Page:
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EXCLUSIVE: Homeless charity St Mungo’s says “we want to work with our local community” as Hanwell residents raise concerns over anti-social behaviour

A charity which has provided housing for homeless people in Ealing since 2003, has said it is committed to working with local residents to address any issues following a rise in public complaints over anti-social behaviour, drug taking and dealing in public and theft from shops

St Mungo’s, which offers accommodation in Hanwell to rough sleepers, has faced growing criticism from locals over what they say has been a rise of anti-social behaviour over recent years.

Following a number of complaints by locals about how the charity manages those who use its services, St Mungo’s has told EALING.NEWS: “We want to work with our local community and if people are concerned they can always contact us to discuss things.”

One Hanwell resident told EALING.NEWS that they have witnessed anti-social behaviour by people wearing St Mungo’s lanyards who it is claimed have been seen in public taking drugs and dealing drugs as well as stealing from local shops. They said: “All it is, is a place to house criminals then let them do what they want.”

Another local added: “This has been happening for years and the issue seems to be ignored and just swept under the carpet. People living at St Mungo’s do need help but at the same time, St Mungo’s also needs to realise there are some people they house who are causing issues and that needs to be dealt with.”

A spokesperson for St Mungo’s said: “We cannot comment on individuals or confirm whether those responsible for allegations of anti-social behaviour are our clients. Ealing has a large number of people who are currently rough sleeping on our streets and summertime can make them more visible to the general public.

“However, St Mungo’s Ealing project is a high support accommodation for up to 24 people who have lived experience of rough sleeping. People stay with us for a maximum of two years before they are moved onto lower support projects, or their own home.”

The spokesperson added that it provides a valuable lifeline to those in need offering housing and help to overcome many issues. They said: “Many of our clients have over three decades worth of trauma and are some of society’s most vulnerable people. We take an holistic approach linking people with external support such as health teams, drug and alcohol support and mental health teams.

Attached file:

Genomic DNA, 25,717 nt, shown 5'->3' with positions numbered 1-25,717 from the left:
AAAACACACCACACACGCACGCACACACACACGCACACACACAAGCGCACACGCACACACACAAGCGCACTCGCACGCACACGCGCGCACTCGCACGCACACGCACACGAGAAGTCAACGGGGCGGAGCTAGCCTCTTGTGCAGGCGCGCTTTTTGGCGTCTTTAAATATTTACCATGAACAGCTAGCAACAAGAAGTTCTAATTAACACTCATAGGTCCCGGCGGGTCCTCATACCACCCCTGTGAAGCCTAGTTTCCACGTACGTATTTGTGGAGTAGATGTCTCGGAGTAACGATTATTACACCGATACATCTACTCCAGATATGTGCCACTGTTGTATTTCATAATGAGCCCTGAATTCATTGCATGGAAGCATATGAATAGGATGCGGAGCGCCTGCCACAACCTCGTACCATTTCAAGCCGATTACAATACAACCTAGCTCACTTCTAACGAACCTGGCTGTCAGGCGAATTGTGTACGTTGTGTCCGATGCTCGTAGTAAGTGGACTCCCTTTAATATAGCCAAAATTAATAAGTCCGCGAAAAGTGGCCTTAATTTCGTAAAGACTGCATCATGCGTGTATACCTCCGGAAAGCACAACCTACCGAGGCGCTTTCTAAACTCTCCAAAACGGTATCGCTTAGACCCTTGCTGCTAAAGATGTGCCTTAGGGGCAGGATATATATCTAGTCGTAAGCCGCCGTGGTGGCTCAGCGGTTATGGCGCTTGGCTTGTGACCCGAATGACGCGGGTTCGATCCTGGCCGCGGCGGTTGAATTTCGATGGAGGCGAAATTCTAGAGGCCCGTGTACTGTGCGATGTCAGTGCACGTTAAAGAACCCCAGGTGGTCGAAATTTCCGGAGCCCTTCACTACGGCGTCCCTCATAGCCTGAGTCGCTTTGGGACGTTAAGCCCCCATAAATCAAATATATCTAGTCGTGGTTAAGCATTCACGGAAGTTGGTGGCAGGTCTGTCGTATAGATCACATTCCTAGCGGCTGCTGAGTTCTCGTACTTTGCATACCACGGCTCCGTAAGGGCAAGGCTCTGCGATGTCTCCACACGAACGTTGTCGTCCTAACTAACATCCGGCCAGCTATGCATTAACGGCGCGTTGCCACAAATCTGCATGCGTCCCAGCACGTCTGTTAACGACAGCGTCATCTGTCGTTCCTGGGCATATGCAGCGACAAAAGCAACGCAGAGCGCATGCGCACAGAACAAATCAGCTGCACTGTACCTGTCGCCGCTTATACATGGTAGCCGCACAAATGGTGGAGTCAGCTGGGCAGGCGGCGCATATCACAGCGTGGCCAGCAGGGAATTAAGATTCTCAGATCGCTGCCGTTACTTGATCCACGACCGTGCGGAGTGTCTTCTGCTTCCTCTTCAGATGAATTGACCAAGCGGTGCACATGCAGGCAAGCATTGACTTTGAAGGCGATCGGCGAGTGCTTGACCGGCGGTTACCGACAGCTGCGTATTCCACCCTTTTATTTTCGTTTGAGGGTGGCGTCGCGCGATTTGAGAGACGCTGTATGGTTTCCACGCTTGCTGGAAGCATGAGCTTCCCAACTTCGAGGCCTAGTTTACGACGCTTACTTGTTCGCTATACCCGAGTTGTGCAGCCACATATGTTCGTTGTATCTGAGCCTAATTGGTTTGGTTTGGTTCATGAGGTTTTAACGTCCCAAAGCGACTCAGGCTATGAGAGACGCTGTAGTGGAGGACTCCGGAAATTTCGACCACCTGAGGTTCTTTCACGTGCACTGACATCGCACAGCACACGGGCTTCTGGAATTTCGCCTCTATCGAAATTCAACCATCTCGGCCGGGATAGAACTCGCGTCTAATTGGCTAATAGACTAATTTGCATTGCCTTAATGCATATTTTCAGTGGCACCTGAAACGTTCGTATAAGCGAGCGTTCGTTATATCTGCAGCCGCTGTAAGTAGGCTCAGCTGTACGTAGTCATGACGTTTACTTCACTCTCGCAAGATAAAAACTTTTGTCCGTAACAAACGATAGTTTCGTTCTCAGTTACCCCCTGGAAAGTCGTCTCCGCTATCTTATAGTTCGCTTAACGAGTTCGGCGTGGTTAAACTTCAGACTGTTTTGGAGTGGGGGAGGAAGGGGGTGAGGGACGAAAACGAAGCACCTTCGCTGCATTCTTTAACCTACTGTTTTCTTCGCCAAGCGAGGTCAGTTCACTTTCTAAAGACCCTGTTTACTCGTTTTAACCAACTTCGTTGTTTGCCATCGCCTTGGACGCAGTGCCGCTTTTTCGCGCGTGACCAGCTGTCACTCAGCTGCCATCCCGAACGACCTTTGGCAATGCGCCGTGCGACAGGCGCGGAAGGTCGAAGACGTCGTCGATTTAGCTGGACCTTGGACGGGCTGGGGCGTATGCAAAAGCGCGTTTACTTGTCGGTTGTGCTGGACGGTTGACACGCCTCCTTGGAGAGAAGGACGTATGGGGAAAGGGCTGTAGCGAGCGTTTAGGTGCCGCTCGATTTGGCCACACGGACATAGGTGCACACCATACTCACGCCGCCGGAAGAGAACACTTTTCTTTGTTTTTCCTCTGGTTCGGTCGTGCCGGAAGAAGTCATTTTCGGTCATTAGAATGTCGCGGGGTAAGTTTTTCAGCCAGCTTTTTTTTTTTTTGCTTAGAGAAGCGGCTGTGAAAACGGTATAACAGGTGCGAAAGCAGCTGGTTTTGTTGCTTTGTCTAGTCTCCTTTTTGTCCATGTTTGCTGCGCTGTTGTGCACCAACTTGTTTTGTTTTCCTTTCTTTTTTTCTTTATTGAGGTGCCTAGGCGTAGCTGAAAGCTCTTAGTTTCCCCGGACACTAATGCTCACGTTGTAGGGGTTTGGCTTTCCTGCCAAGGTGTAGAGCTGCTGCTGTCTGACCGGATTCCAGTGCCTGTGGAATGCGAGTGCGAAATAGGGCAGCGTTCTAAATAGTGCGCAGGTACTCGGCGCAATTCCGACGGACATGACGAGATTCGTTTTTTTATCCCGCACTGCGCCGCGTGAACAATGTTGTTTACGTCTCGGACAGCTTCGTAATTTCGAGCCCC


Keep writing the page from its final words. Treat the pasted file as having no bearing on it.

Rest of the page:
“We help people to learn to live in a community again and this isn’t easy for them. We work with people to be part of the community and that includes not causing anti-social behaviour. If our clients are behaving inappropriately in the community we highlight our concerns with those responsible. We have an acceptable behaviour commitment and if this is breached by our clients, we support our clients not to repeat the offence and help them to identify a plan of action.”

The spokesperson for St Mungo’s said that charity wants to engage in open dialogue with locals in Hanwell. “We have been open since 2003 and in that time we have supported 361 people to take the first step off the streets and to seek much needed support.

“We want to work with our local community and if people are concerned they can always contact us to discuss things. We will be delighted to show them around our project and help them to understand the vital work we are doing with some of the most vulnerable people whom without our support would still be rough sleeping.”

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